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An overview of the firm activities in the corporation a focus on the core activities

Breaking down your strategic review Why it's vital to review the progress of your business It's easy to focus only on the day-to-day running of your business, especially in the early stages. But once you're up and running, it can pay dividends to think about longer-term and more strategic planning. This is especially true as you take on more staff, create departments within the business, appoint managers or directors and become distanced from the everyday running of the business.

Reviewing your progress will be particularly useful if you feel: Setting the direction A clear business strategy will help to answer any concerns and show practical ways forward. Questions you might want to ask include: To answer this you need to look at where you are now, where you want to go over the next three to five years and how you intend to get there.

What are my markets - now and in the future? Which markets should I compete in, how will they change and what does the business need in order to be involved in these sectors? How do I gain market advantage?

8 Best Practices in Business Management

How can the business perform better than the competition in my chosen markets? What resources do I require to succeed? What skills, assets, finance, relationships, technical competence and facilities do I need to compete? Have these changed since I started?

What business environment am I competing in? What external factors may affect the business' ability to compete?

Popular 'General Business' Terms

How am I measuring success? Remember, measures of performance may change as your business matures. It's doubtful whether you will be able to answer these questions on your own - involving your professional advisers, your fellow directors and your senior staff will all help to make your review more effective.

Assess your core activities A good starting point for your review is to evaluate what you actually do - your core activities, the products that you make, or services that you provide. Ask yourself what makes them successful, how they could be improved and whether you could launch new or complementary products or services.

Key questions about your products or services It's useful to address these questions: How effectively are you matching your goods and services to your customers' needs?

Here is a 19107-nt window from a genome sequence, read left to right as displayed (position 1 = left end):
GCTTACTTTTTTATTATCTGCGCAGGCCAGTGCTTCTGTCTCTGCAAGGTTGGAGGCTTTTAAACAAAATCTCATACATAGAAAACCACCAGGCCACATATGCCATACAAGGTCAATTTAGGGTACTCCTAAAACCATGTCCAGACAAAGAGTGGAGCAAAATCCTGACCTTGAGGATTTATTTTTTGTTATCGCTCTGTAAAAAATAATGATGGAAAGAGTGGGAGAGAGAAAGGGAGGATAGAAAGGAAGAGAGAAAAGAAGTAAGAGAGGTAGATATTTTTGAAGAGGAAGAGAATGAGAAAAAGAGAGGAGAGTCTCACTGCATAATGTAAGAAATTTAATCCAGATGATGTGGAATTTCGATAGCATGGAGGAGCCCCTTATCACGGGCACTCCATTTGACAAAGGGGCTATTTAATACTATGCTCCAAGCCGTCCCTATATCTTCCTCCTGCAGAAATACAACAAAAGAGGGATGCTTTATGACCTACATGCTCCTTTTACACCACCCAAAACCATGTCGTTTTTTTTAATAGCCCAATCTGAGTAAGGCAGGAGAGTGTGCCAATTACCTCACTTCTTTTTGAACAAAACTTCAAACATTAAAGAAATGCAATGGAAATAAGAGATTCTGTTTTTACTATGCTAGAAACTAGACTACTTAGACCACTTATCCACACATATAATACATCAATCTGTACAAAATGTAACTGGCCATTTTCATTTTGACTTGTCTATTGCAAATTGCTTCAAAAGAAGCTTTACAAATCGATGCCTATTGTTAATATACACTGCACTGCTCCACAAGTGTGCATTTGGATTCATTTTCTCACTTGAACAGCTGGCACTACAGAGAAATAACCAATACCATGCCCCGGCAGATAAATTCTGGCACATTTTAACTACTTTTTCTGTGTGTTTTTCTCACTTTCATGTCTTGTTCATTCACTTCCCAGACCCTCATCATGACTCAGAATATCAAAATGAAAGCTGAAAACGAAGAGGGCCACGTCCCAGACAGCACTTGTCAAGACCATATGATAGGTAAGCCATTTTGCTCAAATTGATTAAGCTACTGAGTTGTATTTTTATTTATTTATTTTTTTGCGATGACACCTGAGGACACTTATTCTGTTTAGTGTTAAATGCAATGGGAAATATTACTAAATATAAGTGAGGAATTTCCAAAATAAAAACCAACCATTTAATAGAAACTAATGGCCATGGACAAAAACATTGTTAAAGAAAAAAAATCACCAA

If you're not quite sure what those needs are, you could carry out further market or customer analysis. See the page in this guide on how to conduct a customer and market analysis.

Review your business performance

Which of your products and services are succeeding? Which aren't performing as planned? Decide which products and services offer both a high percentage of sales and high profit margins.

  • Answering these questions will give you the basis on which to improve performance and profitability;
  • The purchase of long-term assets is recorded as a use of cash in this section;
  • Are staff motivated and satisfied?

What's really behind the problems of a product or service? Consider areas such as pricing, marketing, sales and after-sales service, design, packaging and systems during your review. Look for "quick wins" that give you the breathing space to make more fundamental improvements. Are you reviewing costs frequently? Are you keeping a close enough eye on your direct costs, your overheads and your assets? Are there different ways of doing things or new materials you could use that would lower your costs?

Consider ways in which you can negotiate better deals with your suppliers. Answering these questions will give you the basis on which to improve performance and profitability. Assess your business efficiency Many new businesses work in a short-term, reactive way.

This offers flexibility - but can cost time and money as you move from getting the business going to concentrating on growing and developing it.

  • However, financial indicators are considered historical and backward looking;
  • Cash flow - this is the balance of all of the money flowing in and out of your business;
  • In this case you might consider:

The best option is to balance your ability to respond rapidly with a clear overall strategy. This will help you decide whether the actions you take are appropriate or not. At this stage you should ask yourself if there are any internal factors holding the business back, and if so, what can you do about them? Consider the various aspects of your business in turn.

Premises What are your long-term commitments to the property?

core business

What are the advantages and disadvantages of your current location? Do you have room to grow, or the flexibility to cut back if necessary? If you move premises, what will be the cost? Will there be long-term cost savings and improvements in efficiency?

Facilities If you manufacture products, how modern is your equipment? What is the capacity of your current facility compared to existing and forecast demand? How will you fund any improvements? How do you compare with your competition? Information technology What management information and other IT systems do you have in place?